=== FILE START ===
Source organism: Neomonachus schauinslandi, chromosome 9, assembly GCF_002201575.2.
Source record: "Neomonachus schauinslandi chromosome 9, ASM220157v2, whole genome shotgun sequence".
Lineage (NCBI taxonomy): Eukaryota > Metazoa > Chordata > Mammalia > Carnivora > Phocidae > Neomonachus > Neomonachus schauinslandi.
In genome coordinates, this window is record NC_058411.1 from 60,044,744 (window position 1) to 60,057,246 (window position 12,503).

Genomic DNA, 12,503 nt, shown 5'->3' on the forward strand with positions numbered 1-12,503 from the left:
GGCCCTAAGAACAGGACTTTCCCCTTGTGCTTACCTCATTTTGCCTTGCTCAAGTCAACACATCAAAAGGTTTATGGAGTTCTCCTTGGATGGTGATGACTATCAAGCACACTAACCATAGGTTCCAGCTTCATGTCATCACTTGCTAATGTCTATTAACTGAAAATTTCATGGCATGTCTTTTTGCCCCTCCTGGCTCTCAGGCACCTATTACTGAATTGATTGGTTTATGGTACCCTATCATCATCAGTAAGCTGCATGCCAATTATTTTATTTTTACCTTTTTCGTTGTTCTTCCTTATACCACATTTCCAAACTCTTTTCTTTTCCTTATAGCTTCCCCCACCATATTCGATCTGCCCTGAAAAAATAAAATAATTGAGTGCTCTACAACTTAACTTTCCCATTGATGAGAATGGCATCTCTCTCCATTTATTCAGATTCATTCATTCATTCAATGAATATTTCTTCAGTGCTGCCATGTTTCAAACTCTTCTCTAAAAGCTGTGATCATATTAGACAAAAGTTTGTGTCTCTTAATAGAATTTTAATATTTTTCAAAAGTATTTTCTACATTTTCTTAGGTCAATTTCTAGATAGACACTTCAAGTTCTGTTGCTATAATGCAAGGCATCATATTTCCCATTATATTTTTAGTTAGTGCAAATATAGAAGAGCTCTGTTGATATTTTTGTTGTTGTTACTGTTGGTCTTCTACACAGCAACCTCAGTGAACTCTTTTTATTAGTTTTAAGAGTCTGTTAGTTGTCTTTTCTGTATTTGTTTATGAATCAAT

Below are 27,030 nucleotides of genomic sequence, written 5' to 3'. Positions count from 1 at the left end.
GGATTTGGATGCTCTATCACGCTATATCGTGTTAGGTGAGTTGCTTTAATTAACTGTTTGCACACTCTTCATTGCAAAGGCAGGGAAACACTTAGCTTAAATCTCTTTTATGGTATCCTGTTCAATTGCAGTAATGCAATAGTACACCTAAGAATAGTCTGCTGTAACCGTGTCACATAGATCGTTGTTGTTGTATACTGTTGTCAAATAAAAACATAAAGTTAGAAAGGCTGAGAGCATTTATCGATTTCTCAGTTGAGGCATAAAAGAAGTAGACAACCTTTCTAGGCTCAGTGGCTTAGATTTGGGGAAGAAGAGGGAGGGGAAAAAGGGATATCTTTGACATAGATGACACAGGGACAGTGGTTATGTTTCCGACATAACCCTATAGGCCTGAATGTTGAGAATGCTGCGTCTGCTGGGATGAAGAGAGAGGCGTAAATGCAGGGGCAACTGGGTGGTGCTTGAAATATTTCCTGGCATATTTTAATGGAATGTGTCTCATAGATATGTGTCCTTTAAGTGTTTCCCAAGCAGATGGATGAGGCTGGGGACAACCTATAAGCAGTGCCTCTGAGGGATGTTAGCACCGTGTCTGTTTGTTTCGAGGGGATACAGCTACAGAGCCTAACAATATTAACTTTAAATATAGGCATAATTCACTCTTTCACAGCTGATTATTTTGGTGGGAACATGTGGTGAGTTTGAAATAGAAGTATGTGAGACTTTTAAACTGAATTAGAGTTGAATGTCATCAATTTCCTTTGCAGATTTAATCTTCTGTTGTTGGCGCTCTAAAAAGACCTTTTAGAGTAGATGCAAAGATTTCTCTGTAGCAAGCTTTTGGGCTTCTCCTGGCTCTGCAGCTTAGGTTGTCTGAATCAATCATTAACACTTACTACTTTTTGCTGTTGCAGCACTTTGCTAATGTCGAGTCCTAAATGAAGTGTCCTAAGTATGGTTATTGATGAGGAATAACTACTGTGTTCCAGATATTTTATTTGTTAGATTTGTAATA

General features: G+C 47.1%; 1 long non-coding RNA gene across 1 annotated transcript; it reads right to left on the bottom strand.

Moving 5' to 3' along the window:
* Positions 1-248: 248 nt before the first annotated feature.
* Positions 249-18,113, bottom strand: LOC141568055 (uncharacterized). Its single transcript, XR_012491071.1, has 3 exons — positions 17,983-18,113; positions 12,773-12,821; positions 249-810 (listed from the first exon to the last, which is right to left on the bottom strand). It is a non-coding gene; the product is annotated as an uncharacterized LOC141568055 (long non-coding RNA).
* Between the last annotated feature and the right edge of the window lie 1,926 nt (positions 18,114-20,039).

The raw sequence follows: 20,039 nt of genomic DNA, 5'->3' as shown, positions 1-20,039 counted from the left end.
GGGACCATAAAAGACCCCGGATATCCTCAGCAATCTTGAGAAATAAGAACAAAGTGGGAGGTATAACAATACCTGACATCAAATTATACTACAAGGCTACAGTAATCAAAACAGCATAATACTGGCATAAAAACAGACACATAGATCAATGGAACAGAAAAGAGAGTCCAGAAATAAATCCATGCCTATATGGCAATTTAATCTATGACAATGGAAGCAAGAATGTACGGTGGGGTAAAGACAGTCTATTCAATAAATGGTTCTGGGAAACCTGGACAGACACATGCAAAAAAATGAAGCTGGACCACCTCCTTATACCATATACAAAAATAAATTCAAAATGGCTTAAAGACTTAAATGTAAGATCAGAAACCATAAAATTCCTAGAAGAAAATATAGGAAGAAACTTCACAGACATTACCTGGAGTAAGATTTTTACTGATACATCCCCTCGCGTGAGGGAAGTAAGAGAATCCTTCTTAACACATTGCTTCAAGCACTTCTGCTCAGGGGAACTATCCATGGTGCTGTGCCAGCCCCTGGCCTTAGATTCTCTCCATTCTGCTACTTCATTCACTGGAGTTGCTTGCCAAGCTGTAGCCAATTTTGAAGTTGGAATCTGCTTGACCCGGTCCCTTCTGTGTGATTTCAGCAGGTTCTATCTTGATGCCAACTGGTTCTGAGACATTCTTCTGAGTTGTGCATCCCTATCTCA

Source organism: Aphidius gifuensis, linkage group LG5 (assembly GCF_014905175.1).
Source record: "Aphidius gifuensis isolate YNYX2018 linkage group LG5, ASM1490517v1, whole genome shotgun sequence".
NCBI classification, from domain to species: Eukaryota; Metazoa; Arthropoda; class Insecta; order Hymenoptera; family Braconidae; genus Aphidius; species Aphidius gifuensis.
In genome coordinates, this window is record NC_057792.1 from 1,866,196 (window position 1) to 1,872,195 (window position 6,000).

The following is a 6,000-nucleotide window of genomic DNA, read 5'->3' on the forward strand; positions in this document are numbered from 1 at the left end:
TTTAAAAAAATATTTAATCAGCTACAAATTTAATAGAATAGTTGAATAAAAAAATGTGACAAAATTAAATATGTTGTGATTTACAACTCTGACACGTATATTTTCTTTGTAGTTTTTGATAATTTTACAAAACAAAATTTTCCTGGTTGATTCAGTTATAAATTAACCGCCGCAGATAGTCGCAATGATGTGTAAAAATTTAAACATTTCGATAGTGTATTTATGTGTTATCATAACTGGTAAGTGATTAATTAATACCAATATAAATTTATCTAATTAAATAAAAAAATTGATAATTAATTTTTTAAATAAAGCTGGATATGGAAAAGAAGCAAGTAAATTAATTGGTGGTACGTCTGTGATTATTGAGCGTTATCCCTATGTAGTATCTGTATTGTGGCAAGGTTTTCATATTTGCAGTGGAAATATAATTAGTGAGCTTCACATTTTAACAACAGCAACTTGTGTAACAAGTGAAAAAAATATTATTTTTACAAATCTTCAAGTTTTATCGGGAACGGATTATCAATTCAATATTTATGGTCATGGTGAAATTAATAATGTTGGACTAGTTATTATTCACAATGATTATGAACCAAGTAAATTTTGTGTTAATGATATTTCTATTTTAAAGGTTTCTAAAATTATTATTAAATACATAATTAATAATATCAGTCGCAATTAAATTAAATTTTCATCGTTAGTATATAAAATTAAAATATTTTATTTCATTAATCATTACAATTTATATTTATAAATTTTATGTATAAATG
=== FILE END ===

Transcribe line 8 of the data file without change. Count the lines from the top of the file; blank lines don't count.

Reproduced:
GGATTTGGATGCTCTATCACGCTATATCGTGTTAGGTGAGTTGCTTTAATTAACTGTTTGCACACTCTTCATTGCAAAGGCAGGGAAACACTTAGCTTAAATCTCTTTTATGGTATCCTGTTCAATTGCAGTAATGCAATAGTACACCTAAGAATAGTCTGCTGTAACCGTGTCACATAGATCGTTGTTGTTGTATACTGTTGTCAAATAAAAACATAAAGTTAGAAAGGCTGAGAGCATTTATCGATTTCTCAGTTGAGGCATAAAAGAAGTAGACAACCTTTCTAGGCTCAGTGGCTTAGATTTGGGGAAGAAGAGGGAGGGGAAAAAGGGATATCTTTGACATAGATGACACAGGGACAGTGGTTATGTTTCCGACATAACCCTATAGGCCTGAATGTTGAGAATGCTGCGTCTGCTGGGATGAAGAGAGAGGCGTAAATGCAGGGGCAACTGGGTGGTGCTTGAAATATTTCCTGGCATATTTTAATGGAATGTGTCTCATAGATATGTGTCCTTTAAGTGTTTCCCAAGCAGATGGATGAGGCTGGGGACAACCTATAAGCAGTGCCTCTGAGGGATGTTAGCACCGTGTCTGTTTGTTTCGAGGGGATACAGCTACAGAGCCTAACAATATTAACTTTAAATATAGGCATAATTCACTCTTTCACAGCTGATTATTTTGGTGGGAACATGTGGTGAGTTTGAAATAGAAGTATGTGAGACTTTTAAACTGAATTAGAGTTGAATGTCATCAATTTCCTTTGCAGATTTAATCTTCTGTTGTTGGCGCTCTAAAAAGACCTTTTAGAGTAGATGCAAAGATTTCTCTGTAGCAAGCTTTTGGGCTTCTCCTGGCTCTGCAGCTTAGGTTGTCTGAATCAATCATTAACACTTACTACTTTTTGCTGTTGCAGCACTTTGCTAATGTCGAGTCCTAAATGAAGTGTCCTAAGTATGGTTATTGATGAGGAATAACTACTGTGTTCCAGATATTTTATTTGTTAGATTTGTAATA